Since the name Floyd Johnson isn't all that catchy, more the kind of name that one might see on the front of a hardware store than a marquee, the idea of acquiring a sweet nickname such as "Candy" might have seemed appealing to an up and coming jazz horn player. Floyd "Candy" Johnson's career playing tenor and baritone sax stretched back to the '30s, but he was still recording and performing as the '60s rolled in and professionally had been more or less going under the name of just Candy Johnson. Almost every single vintage jazz performer had trouble coping with the changes in the music scene that came along in the '60s, yet none faced the additional problems Johnson did. In 1962, along came a smash go-go dancer named Candy Johnson who began making records, even having her tunes covered by the likes of Tom Jones. Floyd "Candy" Johnson reappeared as a name on album credits, as did just plain Floyd Johnson. He was not too terribly disillusioned that the public would rather have a Candy Johnson that was a go-go dancer than one who blew the saxophone. After all, this was a seasoned jazzman who had come up in the '40s as a member of the Andy Kirk medium-sized band the Twelve Clouds of Joy. He had no doubt heard the joke about the public preferring a talking frog to a world famous jazz drummer. Perhaps this was why Johnson, after beginning his career as a drummer at the age of 13, switched to saxophone, beginning with the alto but working his way downward toward tenor and baritone as time marched on. As a drummer, he played on enough blues sessions to pin up his discography alongside some of the better known rhythm keepers in this genre. He studied horn at Wilberforce College, where he began playing with the student band and the gigging groups of Ernie Fields and Tiny Bradshaw. Johnson's cousin was saxophonist Jimmy Forrest, who would eventually gain fame in the honking, funky sax genre. From 1942 to 1947, Johnson worked with Kirk, where he was often featured as a soloist on ballads, displaying a clean tone, an unhurried sense of timing, and the unmistakable presence of Coleman Hawkins in his solos. A stint with Count Basie's band followed, fortifying the content of his punch. By now, he had acquired the nickname as well, derived from his well-known sweet tooth. In the early '50s, he began leading his own band, the Peppermint Sticks, based out of Detroit and adhering to the concept of his nickname like candy on the teeth. In the late '50s, he did some of his strongest recording in the relatively simplified context of Bill Doggett's funky jazz combo. Sides such as "Honky Tonk," "Night Train," and the unforgettable "Blip Blop" represent the Da Vinci of this genre. The rise in power of the go-go queen and the British rock invasion coincided with the saxophonist's hiatus from full-time performing, things picking up again pretty much with the arrival of the '70s. He showed up in France on tour with Milt Buckner in France in 1971, sounding as forceful as ever in the pumping organ jazz context. The relationship worked and continued for several years, the French jazz audiences again enjoying an extended tour by the group in 1973. This tour resulted in some terrific recordings involving not only Buckner, but also the fiery sax playing of Arnett Cobb. Jazz fans are of course familiar with the magic that happens when sympathetic horn players get into a jousting position. Johnson's professional activity continued until the mid-'70s and included a short period of time in the Duke Ellington band, substituting for an ailing Paul Gonsalves. Musically, he reached into a deep bag of knowledge to fill these big, warm shoes, but was not required to perform the traditional Gonsalves stroll through the audience while soloing, always including an abrupt halt in the music and a question shouted at the Duke: "Hey boss, when do I get a raise?" Johnson played in and helped organize the New McKinney's Cotton Pickers, a fascinating band project that used the original Don Redman arrangements, music that in its time had rivaled the popular bands of Fletcher Henderson and Duke Ellington. Some of the original bandmembers were also involved and Johnson stole the show by inserting more modernistic material into his solos. But alas, no one asked him to go-go dance.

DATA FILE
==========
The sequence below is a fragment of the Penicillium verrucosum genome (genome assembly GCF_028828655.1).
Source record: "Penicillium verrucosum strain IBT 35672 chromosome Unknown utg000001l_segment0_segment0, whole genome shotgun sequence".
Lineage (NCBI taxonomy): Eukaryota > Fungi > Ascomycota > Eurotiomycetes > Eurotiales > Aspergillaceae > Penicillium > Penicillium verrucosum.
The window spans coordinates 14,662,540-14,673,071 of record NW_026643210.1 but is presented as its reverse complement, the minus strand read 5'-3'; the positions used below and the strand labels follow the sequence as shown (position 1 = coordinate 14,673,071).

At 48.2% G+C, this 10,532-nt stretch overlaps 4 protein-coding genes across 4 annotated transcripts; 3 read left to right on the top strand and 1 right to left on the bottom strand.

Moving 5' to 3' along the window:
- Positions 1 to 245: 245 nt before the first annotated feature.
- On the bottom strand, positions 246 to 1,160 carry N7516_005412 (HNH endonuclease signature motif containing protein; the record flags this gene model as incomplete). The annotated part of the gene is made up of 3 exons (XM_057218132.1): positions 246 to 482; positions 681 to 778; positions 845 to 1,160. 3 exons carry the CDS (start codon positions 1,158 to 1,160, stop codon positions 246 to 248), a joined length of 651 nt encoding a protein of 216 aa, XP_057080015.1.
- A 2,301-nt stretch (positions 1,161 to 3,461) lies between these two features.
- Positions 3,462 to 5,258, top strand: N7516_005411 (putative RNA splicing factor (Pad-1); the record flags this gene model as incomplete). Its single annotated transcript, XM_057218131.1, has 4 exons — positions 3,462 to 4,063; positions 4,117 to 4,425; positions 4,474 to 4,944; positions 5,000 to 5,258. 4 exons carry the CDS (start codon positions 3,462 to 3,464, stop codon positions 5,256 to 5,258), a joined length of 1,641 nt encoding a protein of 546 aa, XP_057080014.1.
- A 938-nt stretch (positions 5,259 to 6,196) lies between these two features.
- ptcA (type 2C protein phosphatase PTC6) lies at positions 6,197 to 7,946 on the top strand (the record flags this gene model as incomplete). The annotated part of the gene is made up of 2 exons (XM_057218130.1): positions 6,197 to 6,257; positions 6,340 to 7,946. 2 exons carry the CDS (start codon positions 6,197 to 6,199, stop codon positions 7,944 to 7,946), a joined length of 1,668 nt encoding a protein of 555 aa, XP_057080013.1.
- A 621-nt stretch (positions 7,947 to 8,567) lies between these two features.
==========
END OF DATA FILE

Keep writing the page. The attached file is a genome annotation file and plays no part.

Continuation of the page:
Share this page